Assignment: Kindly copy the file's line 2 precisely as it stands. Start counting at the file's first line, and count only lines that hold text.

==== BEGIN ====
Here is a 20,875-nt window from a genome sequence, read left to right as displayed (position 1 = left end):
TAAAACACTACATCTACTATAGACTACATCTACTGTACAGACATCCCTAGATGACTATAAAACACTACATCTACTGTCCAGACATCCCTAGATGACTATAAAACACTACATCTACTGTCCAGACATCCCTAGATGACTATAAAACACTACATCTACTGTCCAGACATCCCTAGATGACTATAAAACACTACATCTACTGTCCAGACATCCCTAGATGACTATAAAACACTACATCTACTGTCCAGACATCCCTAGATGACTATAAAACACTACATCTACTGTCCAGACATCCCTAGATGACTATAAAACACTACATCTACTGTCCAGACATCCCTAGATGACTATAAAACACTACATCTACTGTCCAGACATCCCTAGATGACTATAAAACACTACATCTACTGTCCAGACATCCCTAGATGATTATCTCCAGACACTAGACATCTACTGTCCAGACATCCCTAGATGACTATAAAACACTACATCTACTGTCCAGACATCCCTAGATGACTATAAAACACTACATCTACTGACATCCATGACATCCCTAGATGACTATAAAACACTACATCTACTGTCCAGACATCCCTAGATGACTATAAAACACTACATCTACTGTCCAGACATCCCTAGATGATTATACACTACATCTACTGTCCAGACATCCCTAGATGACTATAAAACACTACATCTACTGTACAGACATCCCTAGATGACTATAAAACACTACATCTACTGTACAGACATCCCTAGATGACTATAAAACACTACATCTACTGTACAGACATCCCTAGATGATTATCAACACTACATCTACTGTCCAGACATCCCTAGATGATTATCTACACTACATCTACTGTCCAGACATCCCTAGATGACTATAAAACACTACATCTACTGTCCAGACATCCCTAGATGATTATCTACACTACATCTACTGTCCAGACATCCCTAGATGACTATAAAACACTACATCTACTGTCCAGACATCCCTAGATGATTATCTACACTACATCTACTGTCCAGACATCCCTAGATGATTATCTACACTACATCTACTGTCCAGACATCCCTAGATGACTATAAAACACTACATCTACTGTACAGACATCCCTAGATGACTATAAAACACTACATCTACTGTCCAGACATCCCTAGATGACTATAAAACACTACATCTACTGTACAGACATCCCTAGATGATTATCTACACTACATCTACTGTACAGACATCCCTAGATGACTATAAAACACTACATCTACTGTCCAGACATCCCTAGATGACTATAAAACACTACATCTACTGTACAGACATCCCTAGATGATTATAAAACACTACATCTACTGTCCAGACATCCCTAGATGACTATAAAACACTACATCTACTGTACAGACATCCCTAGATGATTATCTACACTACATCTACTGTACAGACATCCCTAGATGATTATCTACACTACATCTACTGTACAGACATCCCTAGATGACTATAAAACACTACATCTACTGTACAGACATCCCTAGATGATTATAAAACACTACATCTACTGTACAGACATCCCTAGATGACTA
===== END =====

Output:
TAAAACACTACATCTACTATAGACTACATCTACTGTACAGACATCCCTAGATGACTATAAAACACTACATCTACTGTCCAGACATCCCTAGATGACTATAAAACACTACATCTACTGTCCAGACATCCCTAGATGACTATAAAACACTACATCTACTGTCCAGACATCCCTAGATGACTATAAAACACTACATCTACTGTCCAGACATCCCTAGATGACTATAAAACACTACATCTACTGTCCAGACATCCCTAGATGACTATAAAACACTACATCTACTGTCCAGACATCCCTAGATGACTATAAAACACTACATCTACTGTCCAGACATCCCTAGATGACTATAAAACACTACATCTACTGTCCAGACATCCCTAGATGACTATAAAACACTACATCTACTGTCCAGACATCCCTAGATGATTATCTCCAGACACTAGACATCTACTGTCCAGACATCCCTAGATGACTATAAAACACTACATCTACTGTCCAGACATCCCTAGATGACTATAAAACACTACATCTACTGACATCCATGACATCCCTAGATGACTATAAAACACTACATCTACTGTCCAGACATCCCTAGATGACTATAAAACACTACATCTACTGTCCAGACATCCCTAGATGATTATACACTACATCTACTGTCCAGACATCCCTAGATGACTATAAAACACTACATCTACTGTACAGACATCCCTAGATGACTATAAAACACTACATCTACTGTACAGACATCCCTAGATGACTATAAAACACTACATCTACTGTACAGACATCCCTAGATGATTATCAACACTACATCTACTGTCCAGACATCCCTAGATGATTATCTACACTACATCTACTGTCCAGACATCCCTAGATGACTATAAAACACTACATCTACTGTCCAGACATCCCTAGATGATTATCTACACTACATCTACTGTCCAGACATCCCTAGATGACTATAAAACACTACATCTACTGTCCAGACATCCCTAGATGATTATCTACACTACATCTACTGTCCAGACATCCCTAGATGATTATCTACACTACATCTACTGTCCAGACATCCCTAGATGACTATAAAACACTACATCTACTGTACAGACATCCCTAGATGACTATAAAACACTACATCTACTGTCCAGACATCCCTAGATGACTATAAAACACTACATCTACTGTACAGACATCCCTAGATGATTATCTACACTACATCTACTGTACAGACATCCCTAGATGACTATAAAACACTACATCTACTGTCCAGACATCCCTAGATGACTATAAAACACTACATCTACTGTACAGACATCCCTAGATGATTATAAAACACTACATCTACTGTCCAGACATCCCTAGATGACTATAAAACACTACATCTACTGTACAGACATCCCTAGATGATTATCTACACTACATCTACTGTACAGACATCCCTAGATGATTATCTACACTACATCTACTGTACAGACATCCCTAGATGACTATAAAACACTACATCTACTGTACAGACATCCCTAGATGATTATAAAACACTACATCTACTGTACAGACATCCCTAGATGACTA